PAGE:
Game of the Month:September 2011

WHO: Galkin,Alexander(2598) – Kramnik,Vladimir(2781) Kramnik surely needs no introduction, known for his magnificent positional play, he reigned as World Champion from 2000-2007. Currently running at number 4 in the live ratings. Galkin – Born 1979, Won the 1999 World Junior championship. Not much is known about his life but I am lead to believe he’s more of a politician than a chess player.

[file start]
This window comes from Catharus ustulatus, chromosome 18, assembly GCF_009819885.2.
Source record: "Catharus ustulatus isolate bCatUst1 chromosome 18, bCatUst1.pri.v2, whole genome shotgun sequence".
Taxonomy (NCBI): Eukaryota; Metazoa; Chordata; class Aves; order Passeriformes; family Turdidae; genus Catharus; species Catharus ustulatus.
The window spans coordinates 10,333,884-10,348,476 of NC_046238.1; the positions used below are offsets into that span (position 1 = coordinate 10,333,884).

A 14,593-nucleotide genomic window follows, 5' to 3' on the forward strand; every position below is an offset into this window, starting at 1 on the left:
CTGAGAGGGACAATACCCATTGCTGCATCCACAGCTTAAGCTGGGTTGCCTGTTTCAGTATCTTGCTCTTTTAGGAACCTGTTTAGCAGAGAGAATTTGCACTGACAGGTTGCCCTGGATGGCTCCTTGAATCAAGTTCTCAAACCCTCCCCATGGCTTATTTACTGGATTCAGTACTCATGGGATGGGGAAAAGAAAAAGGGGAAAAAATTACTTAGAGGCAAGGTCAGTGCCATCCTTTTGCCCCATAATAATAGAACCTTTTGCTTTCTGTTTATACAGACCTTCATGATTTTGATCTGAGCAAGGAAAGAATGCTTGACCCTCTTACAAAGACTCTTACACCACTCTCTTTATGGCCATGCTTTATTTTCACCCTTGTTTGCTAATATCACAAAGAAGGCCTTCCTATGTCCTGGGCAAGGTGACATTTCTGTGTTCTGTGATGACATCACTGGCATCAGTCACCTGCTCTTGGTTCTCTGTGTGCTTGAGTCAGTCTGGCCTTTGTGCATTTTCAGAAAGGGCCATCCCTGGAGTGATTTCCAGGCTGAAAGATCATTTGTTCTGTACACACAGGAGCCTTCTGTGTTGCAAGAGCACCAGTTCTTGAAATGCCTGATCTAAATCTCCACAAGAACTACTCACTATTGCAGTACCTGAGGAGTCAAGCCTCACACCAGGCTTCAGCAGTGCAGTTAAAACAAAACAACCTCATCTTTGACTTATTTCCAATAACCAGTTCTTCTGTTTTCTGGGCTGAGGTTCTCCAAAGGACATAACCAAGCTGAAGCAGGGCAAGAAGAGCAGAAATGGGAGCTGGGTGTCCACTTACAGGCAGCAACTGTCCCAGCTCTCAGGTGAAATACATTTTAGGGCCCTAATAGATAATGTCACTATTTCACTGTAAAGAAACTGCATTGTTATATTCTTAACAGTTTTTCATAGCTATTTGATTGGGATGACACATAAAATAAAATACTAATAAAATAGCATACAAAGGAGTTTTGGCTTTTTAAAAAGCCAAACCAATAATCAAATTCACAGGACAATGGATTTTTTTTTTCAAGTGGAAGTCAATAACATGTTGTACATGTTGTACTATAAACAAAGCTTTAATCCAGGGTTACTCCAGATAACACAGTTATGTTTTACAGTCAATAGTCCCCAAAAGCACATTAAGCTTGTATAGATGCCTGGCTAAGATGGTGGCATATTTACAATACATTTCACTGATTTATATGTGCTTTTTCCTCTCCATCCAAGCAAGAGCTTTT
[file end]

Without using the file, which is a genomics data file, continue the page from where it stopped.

WHERE: Russian Championship Super Finals 2011 OPENING: Lion’s Defence: Lion’s Jaw